Arguably the most commonly found type of fibre laser source, it is also the cheapest. They are typically not as efficient nor do they possess as wide a range of pulse modulations. In turn, this means they are less flexible than a MOPA laser and are much more prone to deforming different materials.

A MOPA laser is much more flexible, with a range of pulse width and frequency adjustments available they can suit more materials and are less prone to creating unwanted deformations once setup correctly. However, MOPA laser sources are quite varied in themselves, with both quality and modulation versatility differing between manufacturers. They are also more expensive than Q-Switched systems.

Versatile range of applications
Long-life and maintenance-free period
Fast engraving speeds
More expensive than CO2 lasers
Less versatile for marking than UV
Not suitable for some organic materials (wood, glass, fabric etc.)

CO2 Lasers

CO2 laser cutters and engravers are excellent for organic materials like rubber, wood, paper, glass and ceramic. They are also the go-to choice for cutting acrylic and other plastics.

CO2 systems are amongst the most common type of laser used for industrial engraving and cutting. Smaller, low power units are those most commonly used by hobbyists due to their low cost (but also have a far lower operating lifetime).

How do they work?
Making use of CO2 gas in a sealed tube, acting as the laser medium, they operate at the 10,600nm wavelength. Unlike other technologies here, CO2 lasers typically come in a plotter format, however they are also available in a sealed unit.

Plotter (Plotter Laser)
A plotter system is a motion system that usually contains several stepper or servos, rails and belts. Attached to this are a series of 3 or 4 mirrors that deliver the beam via deflection to a focus carriage that usually contains a single layer plano-convex lens.

Whilst operating, the lens moves over the work area, which is usually large and rectangular in shape, to deliver the focused laser to the work piece.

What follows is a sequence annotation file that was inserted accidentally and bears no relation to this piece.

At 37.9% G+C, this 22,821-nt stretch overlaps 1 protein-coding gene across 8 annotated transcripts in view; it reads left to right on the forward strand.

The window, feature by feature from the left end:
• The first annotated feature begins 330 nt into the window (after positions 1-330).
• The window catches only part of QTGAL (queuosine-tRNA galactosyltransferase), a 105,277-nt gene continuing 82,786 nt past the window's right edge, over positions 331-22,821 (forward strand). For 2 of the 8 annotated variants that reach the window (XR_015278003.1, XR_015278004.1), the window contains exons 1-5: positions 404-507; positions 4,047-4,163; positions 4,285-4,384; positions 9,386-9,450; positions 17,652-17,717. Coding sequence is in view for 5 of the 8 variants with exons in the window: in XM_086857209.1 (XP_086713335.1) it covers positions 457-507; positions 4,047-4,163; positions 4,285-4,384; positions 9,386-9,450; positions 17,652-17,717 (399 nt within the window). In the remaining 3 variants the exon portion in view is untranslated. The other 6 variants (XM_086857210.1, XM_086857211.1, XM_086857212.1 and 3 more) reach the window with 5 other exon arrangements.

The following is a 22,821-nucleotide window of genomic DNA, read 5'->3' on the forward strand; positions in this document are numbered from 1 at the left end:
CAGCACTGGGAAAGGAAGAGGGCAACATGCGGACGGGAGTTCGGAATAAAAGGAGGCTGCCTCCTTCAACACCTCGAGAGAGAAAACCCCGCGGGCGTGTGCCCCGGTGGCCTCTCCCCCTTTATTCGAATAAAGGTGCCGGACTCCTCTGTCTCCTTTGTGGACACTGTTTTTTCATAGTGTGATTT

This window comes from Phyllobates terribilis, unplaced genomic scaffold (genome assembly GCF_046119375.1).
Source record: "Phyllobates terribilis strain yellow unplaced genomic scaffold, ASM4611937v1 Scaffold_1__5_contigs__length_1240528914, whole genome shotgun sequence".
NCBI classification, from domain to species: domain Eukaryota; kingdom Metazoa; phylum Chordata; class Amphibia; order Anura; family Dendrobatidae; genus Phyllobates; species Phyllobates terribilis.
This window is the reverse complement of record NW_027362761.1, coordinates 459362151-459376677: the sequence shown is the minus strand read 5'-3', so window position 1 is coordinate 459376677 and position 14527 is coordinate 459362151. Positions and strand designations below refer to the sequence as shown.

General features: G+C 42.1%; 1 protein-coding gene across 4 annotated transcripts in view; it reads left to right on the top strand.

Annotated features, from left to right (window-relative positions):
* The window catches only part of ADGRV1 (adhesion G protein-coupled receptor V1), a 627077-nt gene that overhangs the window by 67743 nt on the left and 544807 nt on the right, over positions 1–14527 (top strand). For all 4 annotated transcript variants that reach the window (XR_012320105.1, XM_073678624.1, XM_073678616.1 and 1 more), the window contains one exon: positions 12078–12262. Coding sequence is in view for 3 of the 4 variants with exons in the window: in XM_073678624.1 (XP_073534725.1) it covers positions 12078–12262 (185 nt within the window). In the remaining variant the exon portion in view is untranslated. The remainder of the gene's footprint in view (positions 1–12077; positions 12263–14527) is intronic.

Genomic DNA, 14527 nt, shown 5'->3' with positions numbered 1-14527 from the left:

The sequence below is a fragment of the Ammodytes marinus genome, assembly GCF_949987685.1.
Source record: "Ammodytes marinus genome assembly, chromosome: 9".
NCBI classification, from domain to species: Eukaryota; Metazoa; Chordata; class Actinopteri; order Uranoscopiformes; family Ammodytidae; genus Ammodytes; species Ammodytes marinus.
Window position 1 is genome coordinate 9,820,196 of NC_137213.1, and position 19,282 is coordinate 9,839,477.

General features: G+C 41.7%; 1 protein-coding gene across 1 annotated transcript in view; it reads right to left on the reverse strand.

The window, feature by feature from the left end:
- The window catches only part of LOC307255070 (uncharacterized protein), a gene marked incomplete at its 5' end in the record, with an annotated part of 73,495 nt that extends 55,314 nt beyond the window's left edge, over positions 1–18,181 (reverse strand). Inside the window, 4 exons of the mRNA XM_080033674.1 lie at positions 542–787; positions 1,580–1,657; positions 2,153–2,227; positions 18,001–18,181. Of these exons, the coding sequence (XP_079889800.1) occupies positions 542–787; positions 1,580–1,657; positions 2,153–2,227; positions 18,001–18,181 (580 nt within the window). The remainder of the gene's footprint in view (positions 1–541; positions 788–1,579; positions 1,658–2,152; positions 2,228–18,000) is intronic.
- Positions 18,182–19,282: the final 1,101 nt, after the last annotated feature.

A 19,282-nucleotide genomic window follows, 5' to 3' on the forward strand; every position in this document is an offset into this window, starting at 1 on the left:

Sealed (Galvo Laser)
This is a sealed unit, typically containing 2 mirrors that are attached to galvanometers. The beam is focused through a fixed lens known as an F-Theta lens that at the 1µm wavelength. The work area is constraint by the characteristics of the lens and is usually quite small and circular in shape. Technically this is known as a beam deflection laser.

DC CO2 Lasers
These are the most common type of lasers found in manufacturer systems as they are relatively inexpensive. Although effective, they are slower than RF systems. Moreover, the laser power output will gradually decline and they have a shorter working lifespan (although manufacturers may quote 10,000 hours, this is only when used at low power settings).

RF CO2 Laser Systems
RF systems may be more expensive, but the benefits outway the cost. We opt for this technology in our machines so they can operate at much higher speeds, in fact, our systems are typically more than twice the speed of other manufacturers. Unlike DC, the power output of the laser will remain virtually constant over its lifespan. Moreover the quality of the beam delivery and a life expectancy can be over 20,000 hours (almost 12 years of single shift work), so it’s a “no-brainer” when looking at CO2 laser cutters.

Can mark organic materials and glass
Good engraving speeds
Lower cost (excluding galvo lasers)
Shorter lifetime
Difficulties marking metals
Less accurate than the other technologies